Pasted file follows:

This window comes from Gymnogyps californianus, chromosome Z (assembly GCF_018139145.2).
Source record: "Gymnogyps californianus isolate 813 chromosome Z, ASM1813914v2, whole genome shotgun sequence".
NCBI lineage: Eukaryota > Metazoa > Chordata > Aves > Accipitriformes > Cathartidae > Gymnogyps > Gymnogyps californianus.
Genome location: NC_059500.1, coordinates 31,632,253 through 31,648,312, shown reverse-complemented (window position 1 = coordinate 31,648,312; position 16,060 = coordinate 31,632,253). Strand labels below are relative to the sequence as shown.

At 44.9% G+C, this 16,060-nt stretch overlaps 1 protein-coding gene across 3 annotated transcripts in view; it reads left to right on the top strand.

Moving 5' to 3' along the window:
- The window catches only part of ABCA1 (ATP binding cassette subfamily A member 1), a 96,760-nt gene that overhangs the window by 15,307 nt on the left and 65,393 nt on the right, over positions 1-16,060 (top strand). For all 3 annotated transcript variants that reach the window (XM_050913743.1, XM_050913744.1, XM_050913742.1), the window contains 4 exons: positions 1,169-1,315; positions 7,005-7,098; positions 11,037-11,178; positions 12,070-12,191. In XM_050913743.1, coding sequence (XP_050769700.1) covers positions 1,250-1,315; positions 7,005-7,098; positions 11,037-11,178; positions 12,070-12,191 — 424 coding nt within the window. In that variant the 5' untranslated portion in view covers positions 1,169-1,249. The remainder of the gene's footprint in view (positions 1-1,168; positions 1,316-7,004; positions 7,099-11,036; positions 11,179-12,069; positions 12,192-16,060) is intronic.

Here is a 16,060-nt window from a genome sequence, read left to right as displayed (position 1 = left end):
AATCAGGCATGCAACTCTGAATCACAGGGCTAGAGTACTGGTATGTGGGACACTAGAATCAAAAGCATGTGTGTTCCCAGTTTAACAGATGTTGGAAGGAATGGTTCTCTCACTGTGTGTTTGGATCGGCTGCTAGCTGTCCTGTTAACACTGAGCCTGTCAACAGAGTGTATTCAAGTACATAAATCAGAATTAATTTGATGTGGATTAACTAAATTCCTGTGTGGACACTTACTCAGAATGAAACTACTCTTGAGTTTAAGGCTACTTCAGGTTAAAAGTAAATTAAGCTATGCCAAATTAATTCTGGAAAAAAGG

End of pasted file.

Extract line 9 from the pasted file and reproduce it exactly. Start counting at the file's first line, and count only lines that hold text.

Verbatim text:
AATCAGGCATGCAACTCTGAATCACAGGGCTAGAGTACTGGTATGTGGGACACTAGAATCAAAAGCATGTGTGTTCCCAGTTTAACAGATGTTGGAAGGAATGGTTCTCTCACTGTGTGTTTGGATCGGCTGCTAGCTGTCCTGTTAACACTGAGCCTGTCAACAGAGTGTATTCAAGTACATAAATCAGAATTAATTTGATGTGGATTAACTAAATTCCTGTGTGGACACTTACTCAGAATGAAACTACTCTTGAGTTTAAGGCTACTTCAGGTTAAAAGTAAATTAAGCTATGCCAAATTAATTCTGGAAAAAAGG